What is eBonding?

March 8, 2021

Integrations are everywhere in today’s IT landscape. They are fundamental in supporting our businesses and allowing them to provide the services demanded by today’s consumers, both inside and outside the enterprise. Most integrations are simple data exchanges, but eBonding is all about integrating processes.

eBonding has been around for decades now, starting life in the telecommunications industry to support large customers by connecting their ticketing systems together with a much more robust protocol than email. Over time, more and more businesses have taken the same approach with their customers to provide better service and value. Today, eBonding is critical to almost every enterprise, and is even creeping into smaller organisations who might be providing managed services or other B2B technology to their customers.

To help pull back the curtain on eBonding and ticket exchange we have created this blog series to introduce and define the many different factors of a successful eBonding implementation. We want to make it easy to understand and show how each part interacts with the other elements of the process. We want to help you understand how to get the best out of your ticket exchange integration and to help you avoid some of the common pitfalls.

Why is eBonding different?

Typical integrations focus on the exchange of data and there is a misconception that eBonding is broadly the same thing: sending data between two systems. Fundamentally, that is correct, however it is very much oversimplified. eBonding integrations require much more forethought to ensure they are fit for purpose and built in such a way that they more easily adapt to process modifications demanded both internally and externally.

The real complexity from eBonding comes from the fact that you are often talking about connecting two very different systems together, neither of which follows exactly the same process. Often, eBonding is also being considered for more than just one customer, so it needs to be scalable. Typical integrations might start with data mapping, and while that is valuable, the real place to start is defining the many interactions or scenarios that take place. This means thinking about how the users of the systems on either side will have the data they need at the correct time and know what they can and cannot do with it.

It is critical to really think about how the two different systems need to interact – or how you want them to interact. And it is important to do this thinking up front. Once you have implemented your process it can be very difficult or impossible to retrofit features or functions you find out would have been useful further down the line.  

Much to consider

There are many elements that go into a successful eBonding integration that relate to both how data is handled by each system and exchanged between them, and also how the processes interact together.

For example, bonding tickets together in different systems can lead to data synchronisation issues if care is not taken to control when tickets can be modified. As a result one of the key considerations in designing a ticket exchange integration is ownership. How do you bake in controls at the outset that clearly define who can update or change a ticket at any given moment?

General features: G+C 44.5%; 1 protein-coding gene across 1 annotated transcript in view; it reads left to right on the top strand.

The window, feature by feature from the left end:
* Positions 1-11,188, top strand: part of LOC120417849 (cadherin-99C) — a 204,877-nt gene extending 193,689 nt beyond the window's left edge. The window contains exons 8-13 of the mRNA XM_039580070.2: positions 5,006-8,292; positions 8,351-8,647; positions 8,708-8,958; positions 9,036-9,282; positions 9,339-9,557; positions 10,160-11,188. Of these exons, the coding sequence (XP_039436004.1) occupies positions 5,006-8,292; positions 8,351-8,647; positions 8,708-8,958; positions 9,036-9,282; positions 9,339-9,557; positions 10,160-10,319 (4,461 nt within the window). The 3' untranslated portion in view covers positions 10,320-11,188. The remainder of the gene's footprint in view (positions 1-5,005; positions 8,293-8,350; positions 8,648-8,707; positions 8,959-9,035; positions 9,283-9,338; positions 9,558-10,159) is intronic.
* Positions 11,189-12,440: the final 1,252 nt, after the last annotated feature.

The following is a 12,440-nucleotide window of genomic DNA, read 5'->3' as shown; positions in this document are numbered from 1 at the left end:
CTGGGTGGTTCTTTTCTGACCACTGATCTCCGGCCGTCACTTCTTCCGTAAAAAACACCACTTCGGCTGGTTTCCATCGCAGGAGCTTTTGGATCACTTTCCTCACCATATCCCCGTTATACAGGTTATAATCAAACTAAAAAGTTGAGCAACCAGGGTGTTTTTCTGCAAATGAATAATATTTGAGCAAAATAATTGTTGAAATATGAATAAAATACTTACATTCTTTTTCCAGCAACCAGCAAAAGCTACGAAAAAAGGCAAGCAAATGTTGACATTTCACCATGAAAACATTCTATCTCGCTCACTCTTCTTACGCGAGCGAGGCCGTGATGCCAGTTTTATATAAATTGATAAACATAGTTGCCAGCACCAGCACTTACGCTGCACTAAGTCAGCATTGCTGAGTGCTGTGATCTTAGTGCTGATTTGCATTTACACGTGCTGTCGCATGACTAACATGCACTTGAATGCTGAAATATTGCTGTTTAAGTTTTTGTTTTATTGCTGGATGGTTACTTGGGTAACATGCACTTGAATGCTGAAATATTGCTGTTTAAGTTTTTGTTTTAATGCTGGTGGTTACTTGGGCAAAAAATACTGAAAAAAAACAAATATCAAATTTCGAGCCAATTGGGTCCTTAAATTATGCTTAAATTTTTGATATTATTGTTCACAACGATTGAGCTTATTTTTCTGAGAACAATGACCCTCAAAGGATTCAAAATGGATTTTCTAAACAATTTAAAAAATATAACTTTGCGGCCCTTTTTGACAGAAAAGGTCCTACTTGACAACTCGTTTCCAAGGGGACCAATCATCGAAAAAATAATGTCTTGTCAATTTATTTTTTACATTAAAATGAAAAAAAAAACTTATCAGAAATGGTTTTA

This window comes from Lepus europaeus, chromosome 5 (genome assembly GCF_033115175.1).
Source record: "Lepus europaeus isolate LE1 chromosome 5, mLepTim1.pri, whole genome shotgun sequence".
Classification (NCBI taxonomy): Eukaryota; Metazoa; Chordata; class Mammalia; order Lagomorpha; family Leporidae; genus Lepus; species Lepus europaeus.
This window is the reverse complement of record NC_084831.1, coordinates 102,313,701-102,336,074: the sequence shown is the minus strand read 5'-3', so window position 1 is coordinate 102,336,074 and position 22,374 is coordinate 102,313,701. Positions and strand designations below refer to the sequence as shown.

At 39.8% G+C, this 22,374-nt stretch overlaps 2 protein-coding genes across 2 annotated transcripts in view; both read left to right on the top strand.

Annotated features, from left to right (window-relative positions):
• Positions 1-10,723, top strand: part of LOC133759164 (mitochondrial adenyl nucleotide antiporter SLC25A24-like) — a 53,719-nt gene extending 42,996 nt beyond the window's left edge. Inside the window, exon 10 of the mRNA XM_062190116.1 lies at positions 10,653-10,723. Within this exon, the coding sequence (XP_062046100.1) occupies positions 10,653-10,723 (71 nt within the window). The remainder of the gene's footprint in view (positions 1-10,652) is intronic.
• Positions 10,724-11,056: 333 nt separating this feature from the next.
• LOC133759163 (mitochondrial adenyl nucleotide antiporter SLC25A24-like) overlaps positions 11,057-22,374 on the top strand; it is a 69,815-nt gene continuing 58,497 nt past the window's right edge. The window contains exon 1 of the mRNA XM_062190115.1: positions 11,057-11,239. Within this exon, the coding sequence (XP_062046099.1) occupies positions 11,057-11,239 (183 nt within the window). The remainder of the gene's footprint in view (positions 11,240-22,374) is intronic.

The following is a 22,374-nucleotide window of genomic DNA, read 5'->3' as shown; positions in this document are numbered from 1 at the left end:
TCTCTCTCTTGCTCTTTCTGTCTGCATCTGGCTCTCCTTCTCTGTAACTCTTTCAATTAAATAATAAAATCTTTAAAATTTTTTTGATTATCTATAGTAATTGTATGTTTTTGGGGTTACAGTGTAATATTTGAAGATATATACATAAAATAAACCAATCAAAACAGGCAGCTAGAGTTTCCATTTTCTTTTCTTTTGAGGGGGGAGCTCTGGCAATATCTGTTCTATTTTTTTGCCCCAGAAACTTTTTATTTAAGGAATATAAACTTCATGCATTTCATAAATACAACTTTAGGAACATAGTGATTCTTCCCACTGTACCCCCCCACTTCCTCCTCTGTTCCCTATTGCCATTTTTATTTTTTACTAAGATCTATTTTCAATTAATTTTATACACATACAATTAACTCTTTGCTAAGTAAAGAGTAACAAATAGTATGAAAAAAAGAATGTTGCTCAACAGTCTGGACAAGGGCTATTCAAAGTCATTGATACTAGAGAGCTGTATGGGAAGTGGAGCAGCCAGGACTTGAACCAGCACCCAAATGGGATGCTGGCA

Equally it is necessary to consider how you can deliver a shared, cross-system view of things like users, configuration items (CIs), locations, groups, and other supporting data around tickets – the ‘referential data’ - so that a user has access to the information they need to fix the issue when they need it.

What about the process by which information is shared between systems? Do you want to transfer messages and information synchronously or asynchronously? At the same time, how will these processes be managed when the system is live? The order in which data is updated and sent and received is important – so will you use a message bus or another tool?

Finally, and perhaps most importantly, how will you know if something goes wrong? How will the system alert you if data imports fail or if tickets aren’t getting through?

Getting the details right for successful eBonding

As should hopefully be clear, it is this level of detail that puts eBonding above and beyond most other types of integrations. However, this isn’t complexity for the sake of it. It is critical that all of these elements are considered individually and collectively if an implementation is to be successful.

This is just a brief overview of the challenge of eBonding however. To dig a little deeper please carry on reading the other blogs in this series where we go into each of the key elements of a ticket exchange integration in more detail.

Typical integrations focus on the exchange of data and there is a misconception that eBonding is broadly the same thing: sending data between two systems. Fundamentally, that is correct, however it is very much oversimplified.

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